I didn’t think about her after that. It was almost Christmas vacation. When we got back to school, Laurie got a new locker partner, some girl named Evalyne. She was more normal, and life went on. We had a lot to do, like get ready for finals. Time just sort of passes, you know? And then it’s another semester, although I didn’t have Mr. Norris this time, and then it’s finally summer vacation.

I ran into Mr. Norris over the summer. End of July, early August. That time when you’re bored of summer vacation but don’t want to admit it. So one of my babysitting jobs turned out to be in the same apartment complex as Mr. Norris. The money was decent, but the kids were pretty awful. Mr. Norris said I could come over and have a beer when I was done. He said I looked like I really needed one.

So it turned out that Hopeless was telling the truth. Esperanza. But I didn’t tell anyone. Not then. Neither had Rhonda, second semester. Nor Laurie. When school started again, though, Laurie guessed. She gave me a piece of paper that had been in her locker.

Holly –
Cheerful
Decorative
Beautiful
But ultimately
Poisonous

Neither of us said a word. But I managed to add a little something to Mr. Norris’s coffee cup a few days later – think of it as a little bit of hope for the girls who came after us.

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Savoring Summer — example poem for students

The endless hot, sunny days of summer
Make it seem like everything
Will always be OK
Until the monsoons come

Sleeping late is great
Wearing jammies all day
Not having to put on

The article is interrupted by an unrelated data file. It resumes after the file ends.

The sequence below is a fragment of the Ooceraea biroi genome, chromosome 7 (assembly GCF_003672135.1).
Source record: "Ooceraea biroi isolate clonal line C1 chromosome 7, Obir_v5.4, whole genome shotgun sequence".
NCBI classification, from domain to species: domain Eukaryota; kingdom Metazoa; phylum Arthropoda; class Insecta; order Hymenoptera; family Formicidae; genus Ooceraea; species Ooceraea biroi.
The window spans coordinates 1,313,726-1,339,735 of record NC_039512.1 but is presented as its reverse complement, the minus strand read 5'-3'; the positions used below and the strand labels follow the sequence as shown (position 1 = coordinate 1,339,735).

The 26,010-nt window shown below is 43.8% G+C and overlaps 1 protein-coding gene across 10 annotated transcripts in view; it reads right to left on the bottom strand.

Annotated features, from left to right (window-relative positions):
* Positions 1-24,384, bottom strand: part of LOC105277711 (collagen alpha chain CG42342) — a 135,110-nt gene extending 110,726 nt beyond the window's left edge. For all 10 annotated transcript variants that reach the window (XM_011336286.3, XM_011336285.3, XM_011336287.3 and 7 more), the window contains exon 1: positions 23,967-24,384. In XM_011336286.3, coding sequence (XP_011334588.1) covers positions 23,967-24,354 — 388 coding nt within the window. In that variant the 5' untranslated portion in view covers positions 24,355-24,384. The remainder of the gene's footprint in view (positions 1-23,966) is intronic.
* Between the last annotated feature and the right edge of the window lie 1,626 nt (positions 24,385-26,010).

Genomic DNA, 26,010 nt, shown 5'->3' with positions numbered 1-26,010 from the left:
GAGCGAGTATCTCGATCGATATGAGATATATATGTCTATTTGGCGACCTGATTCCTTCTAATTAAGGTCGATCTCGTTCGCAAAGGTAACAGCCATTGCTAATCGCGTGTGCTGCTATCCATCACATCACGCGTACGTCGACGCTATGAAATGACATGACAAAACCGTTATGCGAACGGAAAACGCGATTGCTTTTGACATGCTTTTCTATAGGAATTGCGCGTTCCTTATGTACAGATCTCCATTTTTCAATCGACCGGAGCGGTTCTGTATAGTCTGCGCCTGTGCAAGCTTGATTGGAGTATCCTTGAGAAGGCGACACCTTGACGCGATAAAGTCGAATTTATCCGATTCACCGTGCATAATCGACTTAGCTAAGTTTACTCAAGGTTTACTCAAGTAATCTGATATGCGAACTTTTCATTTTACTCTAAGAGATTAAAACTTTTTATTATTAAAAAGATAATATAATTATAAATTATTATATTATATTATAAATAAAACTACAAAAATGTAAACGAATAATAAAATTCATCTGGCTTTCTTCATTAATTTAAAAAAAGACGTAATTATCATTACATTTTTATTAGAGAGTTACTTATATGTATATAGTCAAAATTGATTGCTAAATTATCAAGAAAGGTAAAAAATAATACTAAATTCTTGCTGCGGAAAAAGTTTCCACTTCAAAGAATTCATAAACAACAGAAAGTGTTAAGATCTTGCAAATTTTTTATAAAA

Coats and hats and gloves

The sky outside is
So bright
and blue
It hurts your eyes

Summer feels like
Hope
Will last forever
Until the monsoons come

Race to 200 Contest Entry: Kitten Karma

Yes, there were definitely kittens on my back patio and yes, the mother cat was definitely no longer around. My job? Find them a home before either of them, if they were female, went into heat. However, the kittens each had a piece of yarn around their neck as notice that they technically belonged to the maniac in the corner apartment — the one who threw the pregnant mother cat outside and refused to feed it, telling his kids that the cat was capable of finding her own food in this apartment complex. He was eventually right — I fed her, and her babies. But now what?

As I fervently hoped they would move away and abandon the kittens so that I could morally claim ownership and find them new homes, I also explored my options. How hard would it be to get rid of adorable kittens? Everyone wants an adorable kitten, right? Since I already had two cats of my own in my apartment, I couldn’t keep them. I did let them in on hot days and cold nights, though, and named them Fred and George.

I put an add in Freecycle. Two kittens. They could go alone or together. They could be indoor or outdoor. They just had to go. Time was of the essence. Fluffier words about how adorable and flexible they were, but you get the idea.

After a few repeated postings, someone finally expressed interest. Of course, this meant that a total stranger would be entering my house. That seemed better than being evicted for having four cats in my house, though, and they had to go before one of them turned out to be a girl in heat.

The visitor came by, with a friend of hers and a cat carrier. Clearly, this was a great plan. Even if she took only one, that would be one less kitten in the house, and karma would decide that if one found a home, the other would as well. However, karma was out having tea in a marketplace in Istanbul. The kittens, as well as my own cats, hid from these women who smelled like dogs. When they were finally able to be in contact with the kittens, the woman who answered the ad declared that she “just didn’t feel it” and left kittenless. Seriously? A kitten is a kitten. You take it home and fall in love once it’s in your house, not in my living room!